He laughed again.
I'll flop back on this alleged mattress and go to sleep, he thought, that's what I'll do; and the next thing Howard knew he was a ship again under a covering of stars.
When Howard awoke for the second time it was all different, no gradual being born again, no ship fantasy or any of that nonsense; but an opening of the eyes, a recognition of the foul room, of the Christ on the calendar, of the broken mirror, and he was out of the functional bed in a bound and glaring at his remembered image. Nearly everything flashed back in place in his head: who he was, where he came from, even why he had come to New York. He remembered catching the Atlantic Stater at Slocum. He remembered trudging up the ramp from the smelter of Track 24 into the oven of Grand Central Station. He remembered phoning the Terrazzi Galleries and asking what time the doors opened for the Djerens exhibition, and the annoyed European voice saying in his ear, "The exhibition of Mynheer Djerens expired as of yesterday." And he remembered opening his eyes in this garbage can. But between the voice and the room hung a black mist.
Howard got the shakes.
He knew he was going to get them before he got them. But he didn't know they were going to be so bad. He tried to control himself. But muscle-tightening only made them worse. He went to the door with the chipped-china hook.
I can't have slept very long this last time, he thought. They're still sloshing water around out there.
He opened the door.
The hall was an odorous memorial to departed feet.
The old man pushing the mop looked up.
"Hey, you," said Howard. "Where am I?"
The old man leaned against the mop and Howard saw that he had only one eye. "I was out West one time," the old man said. "I traveled in my day, cully. There was this Red Injun sitting outside a wide place in the road. Nothing for miles around, see, just this one little old shack, and a mountain back there. Kansas, I think it was—"
"More likely Oklahoma or New Mexico," said Howard, finding himself holding up the wall. That fish had been eaten, no doubt, but its corpse haunted the place tantalizingly. He'd have to eat, and soon; that's the way it always was. "What's the point? I've got to get out of here."
"This Injun, he was sitting on the dirt with his back against this shack, see—"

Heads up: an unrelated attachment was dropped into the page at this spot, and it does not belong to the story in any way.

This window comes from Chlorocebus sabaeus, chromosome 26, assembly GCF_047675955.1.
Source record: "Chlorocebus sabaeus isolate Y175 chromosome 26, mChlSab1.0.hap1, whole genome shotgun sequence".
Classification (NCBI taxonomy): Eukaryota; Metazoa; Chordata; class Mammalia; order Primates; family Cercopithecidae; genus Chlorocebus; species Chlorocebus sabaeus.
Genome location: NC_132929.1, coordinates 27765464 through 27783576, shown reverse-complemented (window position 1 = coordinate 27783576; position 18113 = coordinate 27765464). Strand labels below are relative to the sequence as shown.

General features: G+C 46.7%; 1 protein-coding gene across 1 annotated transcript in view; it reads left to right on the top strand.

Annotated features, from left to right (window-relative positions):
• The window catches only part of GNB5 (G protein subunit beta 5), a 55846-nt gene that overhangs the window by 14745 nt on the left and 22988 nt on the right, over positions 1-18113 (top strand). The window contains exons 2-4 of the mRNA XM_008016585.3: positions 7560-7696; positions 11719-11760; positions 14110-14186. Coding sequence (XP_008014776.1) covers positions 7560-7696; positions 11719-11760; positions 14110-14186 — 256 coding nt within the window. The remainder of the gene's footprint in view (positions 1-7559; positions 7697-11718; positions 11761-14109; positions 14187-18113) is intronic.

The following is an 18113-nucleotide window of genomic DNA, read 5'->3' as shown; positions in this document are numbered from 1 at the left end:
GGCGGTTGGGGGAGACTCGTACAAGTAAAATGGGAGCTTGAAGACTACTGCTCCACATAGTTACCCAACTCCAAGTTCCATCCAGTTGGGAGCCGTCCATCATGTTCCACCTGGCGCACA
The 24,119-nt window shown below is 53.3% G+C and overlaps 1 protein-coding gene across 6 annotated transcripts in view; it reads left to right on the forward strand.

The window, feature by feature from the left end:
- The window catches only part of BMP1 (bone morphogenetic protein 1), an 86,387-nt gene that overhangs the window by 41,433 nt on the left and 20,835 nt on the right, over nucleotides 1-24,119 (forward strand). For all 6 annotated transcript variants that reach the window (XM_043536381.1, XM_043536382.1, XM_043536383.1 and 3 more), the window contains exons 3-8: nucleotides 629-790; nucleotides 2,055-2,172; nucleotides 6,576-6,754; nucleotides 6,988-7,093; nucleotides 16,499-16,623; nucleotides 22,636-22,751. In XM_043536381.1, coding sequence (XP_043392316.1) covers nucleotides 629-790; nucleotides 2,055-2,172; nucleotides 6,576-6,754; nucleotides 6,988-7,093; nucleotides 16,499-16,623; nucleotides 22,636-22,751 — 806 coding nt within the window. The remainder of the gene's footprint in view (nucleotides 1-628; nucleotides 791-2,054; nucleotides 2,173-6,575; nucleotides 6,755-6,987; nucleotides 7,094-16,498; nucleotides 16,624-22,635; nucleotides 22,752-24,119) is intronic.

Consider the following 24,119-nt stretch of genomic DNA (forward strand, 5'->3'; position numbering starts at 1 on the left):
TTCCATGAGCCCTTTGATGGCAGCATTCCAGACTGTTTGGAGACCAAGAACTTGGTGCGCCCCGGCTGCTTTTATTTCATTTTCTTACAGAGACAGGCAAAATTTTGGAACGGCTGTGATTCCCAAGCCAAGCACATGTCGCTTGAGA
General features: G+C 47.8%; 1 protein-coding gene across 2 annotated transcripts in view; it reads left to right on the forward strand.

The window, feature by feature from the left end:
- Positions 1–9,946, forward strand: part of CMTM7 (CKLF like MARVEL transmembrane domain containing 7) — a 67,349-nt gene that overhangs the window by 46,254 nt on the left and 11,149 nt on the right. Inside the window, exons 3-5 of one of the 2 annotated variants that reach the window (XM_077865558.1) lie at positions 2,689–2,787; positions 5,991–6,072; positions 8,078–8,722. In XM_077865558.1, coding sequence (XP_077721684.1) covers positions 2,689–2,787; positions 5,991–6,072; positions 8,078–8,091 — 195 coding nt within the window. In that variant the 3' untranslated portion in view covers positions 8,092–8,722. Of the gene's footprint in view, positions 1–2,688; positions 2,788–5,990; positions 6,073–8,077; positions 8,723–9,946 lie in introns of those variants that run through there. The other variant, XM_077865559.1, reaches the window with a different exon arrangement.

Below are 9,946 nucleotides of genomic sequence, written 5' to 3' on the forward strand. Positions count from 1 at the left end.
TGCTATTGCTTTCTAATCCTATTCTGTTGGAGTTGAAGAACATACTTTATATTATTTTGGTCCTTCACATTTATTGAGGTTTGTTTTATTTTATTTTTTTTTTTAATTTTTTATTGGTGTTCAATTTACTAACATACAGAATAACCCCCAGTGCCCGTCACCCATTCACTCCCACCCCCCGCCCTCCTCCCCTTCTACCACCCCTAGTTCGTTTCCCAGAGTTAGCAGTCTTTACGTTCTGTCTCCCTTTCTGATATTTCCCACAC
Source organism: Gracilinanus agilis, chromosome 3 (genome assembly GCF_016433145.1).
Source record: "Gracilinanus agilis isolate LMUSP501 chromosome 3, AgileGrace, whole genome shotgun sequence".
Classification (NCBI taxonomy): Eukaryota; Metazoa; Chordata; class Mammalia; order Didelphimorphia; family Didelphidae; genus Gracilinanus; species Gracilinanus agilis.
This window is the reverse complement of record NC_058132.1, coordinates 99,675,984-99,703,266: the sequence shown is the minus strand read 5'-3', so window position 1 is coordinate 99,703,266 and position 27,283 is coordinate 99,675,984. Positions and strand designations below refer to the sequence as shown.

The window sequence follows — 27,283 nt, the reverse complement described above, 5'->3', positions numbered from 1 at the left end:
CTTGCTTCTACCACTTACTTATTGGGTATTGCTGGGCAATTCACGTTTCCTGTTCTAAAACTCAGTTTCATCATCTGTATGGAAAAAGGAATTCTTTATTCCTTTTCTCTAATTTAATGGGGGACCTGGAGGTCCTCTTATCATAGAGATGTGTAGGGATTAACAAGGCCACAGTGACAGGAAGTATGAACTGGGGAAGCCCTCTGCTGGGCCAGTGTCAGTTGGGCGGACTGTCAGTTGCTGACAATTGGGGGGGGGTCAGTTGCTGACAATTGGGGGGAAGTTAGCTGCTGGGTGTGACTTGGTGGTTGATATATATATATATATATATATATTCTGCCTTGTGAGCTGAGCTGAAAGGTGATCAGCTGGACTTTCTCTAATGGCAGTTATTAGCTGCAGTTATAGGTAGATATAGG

Suddenly the old man's eye shifted to the center of his forehead and Howard said, "Polyphemus."
"No," said the old fellow, "I didn't know his name. The thing is, right over this Red Injun's head, nailed to the wall, was a sign on it with great big red sort of lettering. And what do you think it says?"
"What?" said Howard.
"Hotel Waldorf," said the old fellow triumphantly.
"Thanks a lot," said Howard. "That really sets me up, old-timer. Now where the hell am I?"
"Where the hell would you be?" snarled the old man. "You're in a flophouse, my friend, a flophouse on the Bowery, which was good enough for Steve Brody and Tim Sullivan but it's too good for the likes of you, you dirty bum."
The slop pail flew. It took off like a bird. Then it landed on its side with a musical splash.
The old man quivered as if Howard had kicked, not the pail, but him. Standing there in the gray suds, he looked about to cry.
"Give me that mop," said Howard. "I'll clean it up."
"You dirty bum!"
Howard went back into the room.
He sat down on the bed and cupped his palms over his mouth and nose, exhaling hard, because he was hoping hard.
But he hadn't been drinking, after all.
His hands dropped.
His hands dropped and there was blood all over them.
Blood all over his hands.
Howard tore at his clothes. His fawn gabardine was ripped and wrinkled, grease-smeared, stiff with filth. He reeked like the pens on Jorking's farm beyond Twin Hill. As a boy he had taken the long way round to Slocum Township just to avoid Jorking's pigs. But now it didn't matter; it was even pleasant, because it wasn't what you were looking for.
He searched himself like a louse-ridden monkey.
And suddenly he found it. A big, brown-black clot. Part of the clot was on his lapel. The other part was on his shirt. The clot was making the shirt stick to the suit. He tore them apart.
The raw edge of the clot was fibrous.
He jumped off the bed and ran over to the slice of mirror. His right eye resembled an old avocado pit. There was a scarlet trench across the bridge of his nose. The left side of his lower lip was blown up like a piece of bubble gum. And his left ear was a caricature in purple.
He had picked a fight!
Or had he?
And he had lost.
Or had he won?
Or had he won and lost, too?
He held his shaky hands up to his functioning eye and peered at them. The knuckles of both were gashed, scraped, oversize. The blood had run into the blond hairs, making them stand up stiff, like mascaraed eyelashes.
But that's my own blood.
He turned his hands palms up and relief washed over him in a wave.
There was no blood on the palms.
Maybe I didn't kill anybody after all, he thought gleefully.
But his glee dribbled away. There was that other blood. On his suit and shirt. Maybe it wasn't his. Maybe it was someone else's. Maybe this time it had happened.
This is going to push me over, he thought. If I keep thinking about it, by God I'll go right over.
The pain in his hands.
He went through his pockets slowly. He had left home with over two hundred dollars. The inventory was perfunctory; he had no real hope of finding anything and he was not disappointed. His money was gone. So was his watch, with the miniature gold sculptor's mallet his father had given him to wear as a fob the year he went to France. So was the gold fountain pen Sally had given him last year for his birthday. Rolled. Maybe after he'd checked into this opium den. It sounded plausible; they'd never have given him a room without payment in advance.
Howard tried to conjure up "desk clerk," "lobby," "Bowery"—how it had all looked the night before.